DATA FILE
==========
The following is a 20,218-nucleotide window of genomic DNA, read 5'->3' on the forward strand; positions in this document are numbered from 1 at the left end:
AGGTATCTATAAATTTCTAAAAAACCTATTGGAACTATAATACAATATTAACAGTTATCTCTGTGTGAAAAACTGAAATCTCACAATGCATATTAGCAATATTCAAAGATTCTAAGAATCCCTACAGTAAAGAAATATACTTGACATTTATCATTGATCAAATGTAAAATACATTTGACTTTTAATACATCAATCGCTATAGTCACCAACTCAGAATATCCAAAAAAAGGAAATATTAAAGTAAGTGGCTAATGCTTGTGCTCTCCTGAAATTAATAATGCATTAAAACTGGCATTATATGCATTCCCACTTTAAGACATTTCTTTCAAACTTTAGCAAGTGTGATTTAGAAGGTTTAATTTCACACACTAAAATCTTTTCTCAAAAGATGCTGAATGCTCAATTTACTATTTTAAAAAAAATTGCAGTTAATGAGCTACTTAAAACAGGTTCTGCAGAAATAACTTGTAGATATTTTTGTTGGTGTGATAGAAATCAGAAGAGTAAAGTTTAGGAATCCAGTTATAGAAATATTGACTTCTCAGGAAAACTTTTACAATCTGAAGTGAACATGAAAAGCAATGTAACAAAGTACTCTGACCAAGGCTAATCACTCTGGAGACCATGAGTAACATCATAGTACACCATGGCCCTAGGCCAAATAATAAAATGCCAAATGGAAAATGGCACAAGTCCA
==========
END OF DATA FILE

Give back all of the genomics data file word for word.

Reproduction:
The following is a 20,218-nucleotide window of genomic DNA, read 5'->3' on the forward strand; positions in this document are numbered from 1 at the left end:
AGGTATCTATAAATTTCTAAAAAACCTATTGGAACTATAATACAATATTAACAGTTATCTCTGTGTGAAAAACTGAAATCTCACAATGCATATTAGCAATATTCAAAGATTCTAAGAATCCCTACAGTAAAGAAATATACTTGACATTTATCATTGATCAAATGTAAAATACATTTGACTTTTAATACATCAATCGCTATAGTCACCAACTCAGAATATCCAAAAAAAGGAAATATTAAAGTAAGTGGCTAATGCTTGTGCTCTCCTGAAATTAATAATGCATTAAAACTGGCATTATATGCATTCCCACTTTAAGACATTTCTTTCAAACTTTAGCAAGTGTGATTTAGAAGGTTTAATTTCACACACTAAAATCTTTTCTCAAAAGATGCTGAATGCTCAATTTACTATTTTAAAAAAAATTGCAGTTAATGAGCTACTTAAAACAGGTTCTGCAGAAATAACTTGTAGATATTTTTGTTGGTGTGATAGAAATCAGAAGAGTAAAGTTTAGGAATCCAGTTATAGAAATATTGACTTCTCAGGAAAACTTTTACAATCTGAAGTGAACATGAAAAGCAATGTAACAAAGTACTCTGACCAAGGCTAATCACTCTGGAGACCATGAGTAACATCATAGTACACCATGGCCCTAGGCCAAATAATAAAATGCCAAATGGAAAATGGCACAAGTCCA